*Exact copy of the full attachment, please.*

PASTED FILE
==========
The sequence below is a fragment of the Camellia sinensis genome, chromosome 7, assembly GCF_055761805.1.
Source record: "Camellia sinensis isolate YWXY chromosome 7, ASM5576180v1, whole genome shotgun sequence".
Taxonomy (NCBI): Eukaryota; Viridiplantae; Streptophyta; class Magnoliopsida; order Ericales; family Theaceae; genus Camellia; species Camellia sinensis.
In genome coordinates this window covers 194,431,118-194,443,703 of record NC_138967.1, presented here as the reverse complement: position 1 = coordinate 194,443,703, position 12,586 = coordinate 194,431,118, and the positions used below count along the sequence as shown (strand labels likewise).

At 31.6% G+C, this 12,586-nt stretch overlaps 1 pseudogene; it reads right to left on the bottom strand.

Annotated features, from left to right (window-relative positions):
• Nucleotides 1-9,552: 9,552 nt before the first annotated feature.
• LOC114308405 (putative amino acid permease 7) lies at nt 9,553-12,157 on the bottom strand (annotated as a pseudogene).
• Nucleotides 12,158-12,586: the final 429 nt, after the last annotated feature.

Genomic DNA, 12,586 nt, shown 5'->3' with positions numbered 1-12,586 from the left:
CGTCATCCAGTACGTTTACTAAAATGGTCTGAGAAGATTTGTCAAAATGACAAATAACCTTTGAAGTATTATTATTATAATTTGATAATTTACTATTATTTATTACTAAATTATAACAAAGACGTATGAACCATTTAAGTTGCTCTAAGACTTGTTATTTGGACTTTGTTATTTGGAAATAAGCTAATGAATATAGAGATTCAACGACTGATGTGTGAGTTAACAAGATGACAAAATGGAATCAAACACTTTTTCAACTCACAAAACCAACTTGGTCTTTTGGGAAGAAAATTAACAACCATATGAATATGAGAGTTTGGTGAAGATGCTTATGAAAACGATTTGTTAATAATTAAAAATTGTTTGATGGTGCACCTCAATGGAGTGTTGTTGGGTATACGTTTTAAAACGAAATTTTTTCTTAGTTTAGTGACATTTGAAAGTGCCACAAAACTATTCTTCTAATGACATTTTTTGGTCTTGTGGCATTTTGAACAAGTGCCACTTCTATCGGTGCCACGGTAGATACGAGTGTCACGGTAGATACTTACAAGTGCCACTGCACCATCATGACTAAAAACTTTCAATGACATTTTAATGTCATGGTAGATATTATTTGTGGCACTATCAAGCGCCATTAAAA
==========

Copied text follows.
The sequence below is a fragment of the Camellia sinensis genome, chromosome 7, assembly GCF_055761805.1.
Source record: "Camellia sinensis isolate YWXY chromosome 7, ASM5576180v1, whole genome shotgun sequence".
Taxonomy (NCBI): Eukaryota; Viridiplantae; Streptophyta; class Magnoliopsida; order Ericales; family Theaceae; genus Camellia; species Camellia sinensis.
In genome coordinates this window covers 194,431,118-194,443,703 of record NC_138967.1, presented here as the reverse complement: position 1 = coordinate 194,443,703, position 12,586 = coordinate 194,431,118, and the positions used below count along the sequence as shown (strand labels likewise).

At 31.6% G+C, this 12,586-nt stretch overlaps 1 pseudogene; it reads right to left on the bottom strand.

Annotated features, from left to right (window-relative positions):
• Nucleotides 1-9,552: 9,552 nt before the first annotated feature.
• LOC114308405 (putative amino acid permease 7) lies at nt 9,553-12,157 on the bottom strand (annotated as a pseudogene).
• Nucleotides 12,158-12,586: the final 429 nt, after the last annotated feature.

Genomic DNA, 12,586 nt, shown 5'->3' with positions numbered 1-12,586 from the left:
CGTCATCCAGTACGTTTACTAAAATGGTCTGAGAAGATTTGTCAAAATGACAAATAACCTTTGAAGTATTATTATTATAATTTGATAATTTACTATTATTTATTACTAAATTATAACAAAGACGTATGAACCATTTAAGTTGCTCTAAGACTTGTTATTTGGACTTTGTTATTTGGAAATAAGCTAATGAATATAGAGATTCAACGACTGATGTGTGAGTTAACAAGATGACAAAATGGAATCAAACACTTTTTCAACTCACAAAACCAACTTGGTCTTTTGGGAAGAAAATTAACAACCATATGAATATGAGAGTTTGGTGAAGATGCTTATGAAAACGATTTGTTAATAATTAAAAATTGTTTGATGGTGCACCTCAATGGAGTGTTGTTGGGTATACGTTTTAAAACGAAATTTTTTCTTAGTTTAGTGACATTTGAAAGTGCCACAAAACTATTCTTCTAATGACATTTTTTGGTCTTGTGGCATTTTGAACAAGTGCCACTTCTATCGGTGCCACGGTAGATACGAGTGTCACGGTAGATACTTACAAGTGCCACTGCACCATCATGACTAAAAACTTTCAATGACATTTTAATGTCATGGTAGATATTATTTGTGGCACTATCAAGCGCCATTAAAA